- Food: Food expenses will vary according to the size and needs of your family. After rent, this will likely be your largest expense.
- Phone and Internet: Phone and Internet costs depend on the provider and plan you choose. These services tend to be quite expensive in Canada, given the large territory to cover.
- Education: Tuition fees may vary depending on the institution you or your children attend.
- Transportation: If you purchase or lease a car, you will need to pay for auto insurance, registration fees, gas and maintenance. As for public transport, monthly passes for municipal networks usually cost around $100.
- Health care: While Canada’s health care system offers free basic coverage, some expenses are not included (e.g., prescription drugs, vision care, dental care and paramedical care). You will need to budget for or take out insurance to cover these expenses.
- Leisure: Do not forget to make space in your budget for treating yourself from time to time!
For more information, go to the Government of Canada’s Prepare financially page.
What taxes do Canadian residents pay?
In Canada, income taxes are payable at both the federal and provincial levels. Canada’s tax rate is progressive: the higher your income, the higher your taxes.
- Federal tax brackets are the same for all taxpayers. Provincial taxes, however, differ from province to province. Your total tax rate will therefore depend on your province of residence.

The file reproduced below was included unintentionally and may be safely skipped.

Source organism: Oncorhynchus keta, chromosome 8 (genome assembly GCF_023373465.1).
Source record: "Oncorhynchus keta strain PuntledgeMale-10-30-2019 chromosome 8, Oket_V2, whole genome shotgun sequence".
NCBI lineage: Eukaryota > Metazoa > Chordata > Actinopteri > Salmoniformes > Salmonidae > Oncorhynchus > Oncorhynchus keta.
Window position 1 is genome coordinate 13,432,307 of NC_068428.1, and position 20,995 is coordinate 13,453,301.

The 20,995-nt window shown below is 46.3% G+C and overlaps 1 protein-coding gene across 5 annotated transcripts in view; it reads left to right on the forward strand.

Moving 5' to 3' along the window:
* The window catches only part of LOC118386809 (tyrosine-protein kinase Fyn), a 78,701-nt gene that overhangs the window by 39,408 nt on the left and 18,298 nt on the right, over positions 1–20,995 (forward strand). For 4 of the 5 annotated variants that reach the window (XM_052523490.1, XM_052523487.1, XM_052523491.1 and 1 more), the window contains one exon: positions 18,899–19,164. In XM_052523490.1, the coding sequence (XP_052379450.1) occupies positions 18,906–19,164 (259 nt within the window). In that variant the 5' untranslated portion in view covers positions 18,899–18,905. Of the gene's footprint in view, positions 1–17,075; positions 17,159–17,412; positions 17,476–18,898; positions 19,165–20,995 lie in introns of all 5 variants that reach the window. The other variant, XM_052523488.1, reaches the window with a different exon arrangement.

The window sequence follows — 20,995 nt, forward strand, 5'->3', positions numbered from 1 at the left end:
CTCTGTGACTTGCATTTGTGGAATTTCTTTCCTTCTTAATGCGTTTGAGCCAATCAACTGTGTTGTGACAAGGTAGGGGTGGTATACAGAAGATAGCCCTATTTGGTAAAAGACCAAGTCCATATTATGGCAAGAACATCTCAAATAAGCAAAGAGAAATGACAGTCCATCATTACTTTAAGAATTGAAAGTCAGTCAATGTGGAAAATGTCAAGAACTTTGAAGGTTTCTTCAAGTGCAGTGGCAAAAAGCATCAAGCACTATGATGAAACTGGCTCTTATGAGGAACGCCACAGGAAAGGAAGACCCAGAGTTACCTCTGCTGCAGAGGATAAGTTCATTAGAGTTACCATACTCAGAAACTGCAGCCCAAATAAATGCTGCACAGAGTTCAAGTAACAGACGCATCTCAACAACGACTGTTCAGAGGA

- The same goes for sales taxes, which include a fixed federal tax and a variable provincial tax.
- Municipal taxes applied to homeowners vary from city to city.
How will you file your income tax return in Canada?
Income tax returns must be filed annually.
- Every fiscal year ends on December 31.
- Tax returns must be submitted on April 30 at the latest.
- Tax-filing season begins in February following the end of the fiscal year. For example, taxpayers will file their 2024 tax returns in February, March or April of 2025.
To file your tax returns, you can hire a professional or use authorized software.
To learn more about your options, go to the Government of Canada’s Ways to do your taxes page.
How does credit work in Canada?
In Canada, your credit report is automatically created when you first apply for a loan at a financial institution. You will then receive a credit rating, which is calculated based on your credit history and will be higher if you manage your debts responsibly.
Establishing good credit in Canada is important because it will give you easier access to products and services such as:
- Renting an apartment (finding a home)
- Purchasing insurance
To learn more about how credit works in Canada, go to the Government of Canada’s Credit report and score basics page.
How do pensions and retirement savings plans work in Canada?
There are multiple types of retirement savings plans available in Canada. Some are government-operated, while others are private.
Here is an overview of government plans:
- Old Age Security (OAS): This pension pays monthly benefits to Canadians over the age of 65. These payments are taxable, and their amounts depend on your income and the amount of time you have lived in Canada or certain other countries after the age of 18.